When supporting database driven applications, we can often run into issues. When database issues come up, it is a best practice to be able to recover a database and the data up to a certain point. In part 2 of my SQL Server blog, I will be explaining how to create a backup maintenance plan that will run on a daily basis and how to restore the database.
Creating a Backup Maintenance Plan
To set up a Maintenance Plan for the database backups, open the Microsoft SQL Server Management Studio and go to “Management” in the left pane Object Explorer tab, then select the “Maintenance Plan Wizard” as shown below.
In the next window, click “Next”. When the following window appears, give your maintenance plan a name, for this example I will name it “My Backup Plan”, then click “Next”.
In the next window, I will check on the “Backup Database Full” option and click “Next”.
Since I only have one task for this example, I will click “Next” again at the next window. In the “Define Back Up Database (Full) Task” window, select the desired database you wish to back up and click “OK”. The rest of the options can remain the same so click “Next”.
Click “Next” again at the following screen.
Review your plan on the last screen. If you are satisfied with the tasks, click “Finish” and the plan will be created.
Once the plan is created, you can right-click it, select “Modify” and set up the schedule.
Click on the “Calendar” icon to set up the schedule.
I modified the above window, selected “Daily” and a time of 5:00 am. Click “OK” to save changes.
My back up plan is now set up. It will create a full database backup of the database “a_test_database” every day at 5:00 am.
For this example, I will delete the database I created earlier, then I will restore the database using the database backup file. You can also rename the existing database before you restore it. to be on the safe side but beware of disk storage constraints if restoring a large database. To delete the database, (**note: this is a dangerous task, make sure you really do not need the database and have a full back up before deleting it),right-click the database name and select “Delete” from the menu.
If you chose to delete the database first, you will need to right-click on the “Databases” folder and select “Restore Database…”.
If there is an issue with the database, or you would like to restore the database to the previous full backup – while it still exists-you can right-click the database name, select “Tasks”, “Restore”, and then “Database…” as shown in the screenshot below.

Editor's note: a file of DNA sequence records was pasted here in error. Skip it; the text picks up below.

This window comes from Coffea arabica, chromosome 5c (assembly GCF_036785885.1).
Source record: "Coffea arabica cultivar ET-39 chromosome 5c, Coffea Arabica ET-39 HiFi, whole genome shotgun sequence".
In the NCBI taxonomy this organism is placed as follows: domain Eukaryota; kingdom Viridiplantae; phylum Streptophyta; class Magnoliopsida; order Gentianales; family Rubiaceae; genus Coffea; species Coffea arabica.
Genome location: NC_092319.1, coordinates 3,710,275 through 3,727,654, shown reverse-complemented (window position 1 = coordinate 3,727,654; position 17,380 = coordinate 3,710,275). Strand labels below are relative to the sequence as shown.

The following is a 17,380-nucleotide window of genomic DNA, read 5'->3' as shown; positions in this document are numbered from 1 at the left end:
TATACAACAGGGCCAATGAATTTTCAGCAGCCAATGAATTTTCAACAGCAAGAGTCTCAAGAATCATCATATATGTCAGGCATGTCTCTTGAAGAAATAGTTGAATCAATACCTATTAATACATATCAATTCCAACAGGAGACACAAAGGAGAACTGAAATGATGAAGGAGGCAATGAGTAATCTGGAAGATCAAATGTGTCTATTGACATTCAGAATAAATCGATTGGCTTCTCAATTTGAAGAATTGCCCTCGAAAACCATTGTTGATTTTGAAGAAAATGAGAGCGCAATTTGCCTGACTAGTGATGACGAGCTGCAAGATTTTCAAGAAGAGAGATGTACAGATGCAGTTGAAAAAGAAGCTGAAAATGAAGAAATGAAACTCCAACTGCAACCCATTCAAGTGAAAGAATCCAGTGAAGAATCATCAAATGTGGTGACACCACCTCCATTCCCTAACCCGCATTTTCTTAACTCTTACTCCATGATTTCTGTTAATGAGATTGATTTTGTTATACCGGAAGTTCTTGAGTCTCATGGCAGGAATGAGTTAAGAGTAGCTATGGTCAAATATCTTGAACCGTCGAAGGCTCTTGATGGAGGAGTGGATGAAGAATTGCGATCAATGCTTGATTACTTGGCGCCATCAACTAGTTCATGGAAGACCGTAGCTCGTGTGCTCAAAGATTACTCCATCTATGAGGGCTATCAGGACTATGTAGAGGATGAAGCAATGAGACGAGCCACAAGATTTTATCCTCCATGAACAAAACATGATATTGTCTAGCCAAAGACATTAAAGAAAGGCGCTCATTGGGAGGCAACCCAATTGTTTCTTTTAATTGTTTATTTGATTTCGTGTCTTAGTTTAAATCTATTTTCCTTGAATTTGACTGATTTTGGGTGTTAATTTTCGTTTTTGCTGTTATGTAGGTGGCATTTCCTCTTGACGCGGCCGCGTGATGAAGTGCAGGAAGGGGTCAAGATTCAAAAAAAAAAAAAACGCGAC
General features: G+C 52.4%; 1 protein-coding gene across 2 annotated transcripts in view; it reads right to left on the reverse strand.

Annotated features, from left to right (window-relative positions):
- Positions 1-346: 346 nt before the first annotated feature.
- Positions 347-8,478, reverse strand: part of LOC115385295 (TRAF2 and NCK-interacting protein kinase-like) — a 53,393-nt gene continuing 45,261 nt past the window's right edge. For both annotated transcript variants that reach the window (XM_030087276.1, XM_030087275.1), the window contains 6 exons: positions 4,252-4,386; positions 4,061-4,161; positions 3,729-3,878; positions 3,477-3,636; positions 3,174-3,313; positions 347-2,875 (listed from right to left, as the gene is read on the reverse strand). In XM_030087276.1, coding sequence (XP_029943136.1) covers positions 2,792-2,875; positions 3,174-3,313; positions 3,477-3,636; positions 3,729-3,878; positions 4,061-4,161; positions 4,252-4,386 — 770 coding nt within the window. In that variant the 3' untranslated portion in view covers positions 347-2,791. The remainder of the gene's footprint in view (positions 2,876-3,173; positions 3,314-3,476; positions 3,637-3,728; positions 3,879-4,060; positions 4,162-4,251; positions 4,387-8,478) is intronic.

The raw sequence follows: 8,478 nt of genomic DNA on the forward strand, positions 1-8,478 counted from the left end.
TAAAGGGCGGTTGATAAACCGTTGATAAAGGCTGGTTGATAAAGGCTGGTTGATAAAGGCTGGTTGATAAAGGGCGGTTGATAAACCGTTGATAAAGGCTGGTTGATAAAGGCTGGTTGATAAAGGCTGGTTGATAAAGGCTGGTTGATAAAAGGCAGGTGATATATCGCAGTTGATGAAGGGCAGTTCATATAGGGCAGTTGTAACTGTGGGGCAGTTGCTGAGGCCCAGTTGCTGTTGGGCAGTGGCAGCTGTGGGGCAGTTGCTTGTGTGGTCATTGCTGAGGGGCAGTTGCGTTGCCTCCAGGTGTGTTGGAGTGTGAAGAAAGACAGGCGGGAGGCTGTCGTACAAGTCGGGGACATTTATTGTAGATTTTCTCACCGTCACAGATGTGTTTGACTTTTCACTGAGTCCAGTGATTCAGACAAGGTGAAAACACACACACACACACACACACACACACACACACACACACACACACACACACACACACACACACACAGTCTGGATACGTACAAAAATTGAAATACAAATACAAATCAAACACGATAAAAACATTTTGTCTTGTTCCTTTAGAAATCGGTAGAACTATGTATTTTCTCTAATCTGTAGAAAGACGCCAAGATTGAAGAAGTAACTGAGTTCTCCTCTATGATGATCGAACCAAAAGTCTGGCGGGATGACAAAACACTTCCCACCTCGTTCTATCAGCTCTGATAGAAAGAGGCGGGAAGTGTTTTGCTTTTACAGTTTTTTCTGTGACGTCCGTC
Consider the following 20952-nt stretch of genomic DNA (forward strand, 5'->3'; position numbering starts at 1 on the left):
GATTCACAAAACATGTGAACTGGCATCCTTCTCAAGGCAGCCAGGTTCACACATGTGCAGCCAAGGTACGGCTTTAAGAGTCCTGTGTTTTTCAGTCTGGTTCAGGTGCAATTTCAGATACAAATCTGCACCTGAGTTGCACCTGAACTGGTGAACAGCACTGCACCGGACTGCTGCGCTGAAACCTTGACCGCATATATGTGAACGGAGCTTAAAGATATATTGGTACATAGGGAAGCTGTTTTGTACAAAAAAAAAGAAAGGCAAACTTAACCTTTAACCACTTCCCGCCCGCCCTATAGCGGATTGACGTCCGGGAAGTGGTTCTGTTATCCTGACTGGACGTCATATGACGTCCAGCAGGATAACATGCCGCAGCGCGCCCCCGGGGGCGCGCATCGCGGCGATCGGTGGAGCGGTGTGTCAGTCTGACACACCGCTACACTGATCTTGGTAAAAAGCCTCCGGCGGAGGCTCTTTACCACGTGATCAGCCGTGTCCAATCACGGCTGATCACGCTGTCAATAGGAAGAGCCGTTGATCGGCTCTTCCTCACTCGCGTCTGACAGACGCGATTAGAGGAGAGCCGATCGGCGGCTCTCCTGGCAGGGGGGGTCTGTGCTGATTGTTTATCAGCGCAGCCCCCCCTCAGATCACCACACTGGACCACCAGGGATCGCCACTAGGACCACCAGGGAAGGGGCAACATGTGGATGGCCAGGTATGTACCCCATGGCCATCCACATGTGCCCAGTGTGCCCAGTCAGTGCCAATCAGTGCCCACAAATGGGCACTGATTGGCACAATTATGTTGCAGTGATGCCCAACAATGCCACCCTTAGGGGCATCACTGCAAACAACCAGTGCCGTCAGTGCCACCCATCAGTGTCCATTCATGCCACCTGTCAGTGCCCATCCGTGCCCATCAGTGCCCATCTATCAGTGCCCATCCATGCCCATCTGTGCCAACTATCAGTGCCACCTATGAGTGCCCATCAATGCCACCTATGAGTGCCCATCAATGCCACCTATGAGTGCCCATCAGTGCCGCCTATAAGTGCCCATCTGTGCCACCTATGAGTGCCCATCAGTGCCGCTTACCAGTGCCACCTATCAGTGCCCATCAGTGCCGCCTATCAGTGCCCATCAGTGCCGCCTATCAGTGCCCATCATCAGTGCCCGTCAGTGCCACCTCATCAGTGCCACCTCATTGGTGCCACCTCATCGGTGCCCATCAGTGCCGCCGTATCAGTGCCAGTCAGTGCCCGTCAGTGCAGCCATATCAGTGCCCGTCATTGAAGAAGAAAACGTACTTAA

The rest of the steps will apply for either of the two options you selected above, either restoring a deleted database or restoring an existing database.
To restore the database from the backup file you have created, click on the “Device:” radio button, and then on the “…” button to browse to the backup file name location as shown below.
On the following window below, click the “Add” button and select the file you wish to restore from, then click “OK”.
After selecting the file and clicking “OK”, you will get the following window. Verify the file that will be used for the restore and click “OK” again.
The next screen will show the “Restore Database” window. Click “OK” to begin to restore the database. After the database restore is completed, you will see the following message.
Once the entire process is complete, open the database and query the table contents. The data will be displayed showing that the database was restored successfully.
When managing and maintaining a database, it is important to have a backup procedure in place. For best practices, backing up a database on a nightly basis is a good idea. If you ever need to restore a database, you can use the previous full back up and possibly only risk losing some of the data updates instead of everything. These steps are based on SQL Server 2012 but this process has remained similar in other versions of SQL Server.